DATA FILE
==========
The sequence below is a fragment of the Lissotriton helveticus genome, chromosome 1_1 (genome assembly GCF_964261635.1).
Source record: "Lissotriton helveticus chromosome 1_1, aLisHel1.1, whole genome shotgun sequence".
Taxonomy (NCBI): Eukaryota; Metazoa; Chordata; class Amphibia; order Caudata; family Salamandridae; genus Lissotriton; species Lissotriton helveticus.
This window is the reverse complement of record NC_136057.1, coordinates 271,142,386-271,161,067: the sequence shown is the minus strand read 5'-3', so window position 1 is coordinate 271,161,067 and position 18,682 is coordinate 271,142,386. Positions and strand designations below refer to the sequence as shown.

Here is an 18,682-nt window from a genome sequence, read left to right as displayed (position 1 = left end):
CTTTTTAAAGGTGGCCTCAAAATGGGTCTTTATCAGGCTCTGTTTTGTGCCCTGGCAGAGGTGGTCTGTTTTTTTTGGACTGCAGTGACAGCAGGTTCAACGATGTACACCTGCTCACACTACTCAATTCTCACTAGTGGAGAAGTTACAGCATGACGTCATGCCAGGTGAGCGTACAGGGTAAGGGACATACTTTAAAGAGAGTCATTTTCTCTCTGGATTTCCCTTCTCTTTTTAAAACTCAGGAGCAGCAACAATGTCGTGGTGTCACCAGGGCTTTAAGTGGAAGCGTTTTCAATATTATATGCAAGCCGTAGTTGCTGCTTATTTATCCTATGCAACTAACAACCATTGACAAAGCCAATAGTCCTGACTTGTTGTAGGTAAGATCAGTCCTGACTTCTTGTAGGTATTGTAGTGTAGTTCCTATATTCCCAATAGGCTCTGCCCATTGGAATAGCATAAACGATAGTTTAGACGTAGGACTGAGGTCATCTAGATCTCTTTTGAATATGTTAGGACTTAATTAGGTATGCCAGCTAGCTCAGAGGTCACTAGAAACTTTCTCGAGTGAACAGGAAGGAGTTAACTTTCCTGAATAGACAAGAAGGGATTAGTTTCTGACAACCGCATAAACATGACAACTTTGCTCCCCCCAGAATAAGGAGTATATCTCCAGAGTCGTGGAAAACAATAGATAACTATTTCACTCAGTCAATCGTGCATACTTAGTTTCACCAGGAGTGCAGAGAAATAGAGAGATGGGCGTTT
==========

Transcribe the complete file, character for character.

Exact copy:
The sequence below is a fragment of the Lissotriton helveticus genome, chromosome 1_1 (genome assembly GCF_964261635.1).
Source record: "Lissotriton helveticus chromosome 1_1, aLisHel1.1, whole genome shotgun sequence".
Taxonomy (NCBI): Eukaryota; Metazoa; Chordata; class Amphibia; order Caudata; family Salamandridae; genus Lissotriton; species Lissotriton helveticus.
This window is the reverse complement of record NC_136057.1, coordinates 271,142,386-271,161,067: the sequence shown is the minus strand read 5'-3', so window position 1 is coordinate 271,161,067 and position 18,682 is coordinate 271,142,386. Positions and strand designations below refer to the sequence as shown.

Here is an 18,682-nt window from a genome sequence, read left to right as displayed (position 1 = left end):
CTTTTTAAAGGTGGCCTCAAAATGGGTCTTTATCAGGCTCTGTTTTGTGCCCTGGCAGAGGTGGTCTGTTTTTTTTGGACTGCAGTGACAGCAGGTTCAACGATGTACACCTGCTCACACTACTCAATTCTCACTAGTGGAGAAGTTACAGCATGACGTCATGCCAGGTGAGCGTACAGGGTAAGGGACATACTTTAAAGAGAGTCATTTTCTCTCTGGATTTCCCTTCTCTTTTTAAAACTCAGGAGCAGCAACAATGTCGTGGTGTCACCAGGGCTTTAAGTGGAAGCGTTTTCAATATTATATGCAAGCCGTAGTTGCTGCTTATTTATCCTATGCAACTAACAACCATTGACAAAGCCAATAGTCCTGACTTGTTGTAGGTAAGATCAGTCCTGACTTCTTGTAGGTATTGTAGTGTAGTTCCTATATTCCCAATAGGCTCTGCCCATTGGAATAGCATAAACGATAGTTTAGACGTAGGACTGAGGTCATCTAGATCTCTTTTGAATATGTTAGGACTTAATTAGGTATGCCAGCTAGCTCAGAGGTCACTAGAAACTTTCTCGAGTGAACAGGAAGGAGTTAACTTTCCTGAATAGACAAGAAGGGATTAGTTTCTGACAACCGCATAAACATGACAACTTTGCTCCCCCCAGAATAAGGAGTATATCTCCAGAGTCGTGGAAAACAATAGATAACTATTTCACTCAGTCAATCGTGCATACTTAGTTTCACCAGGAGTGCAGAGAAATAGAGAGATGGGCGTTT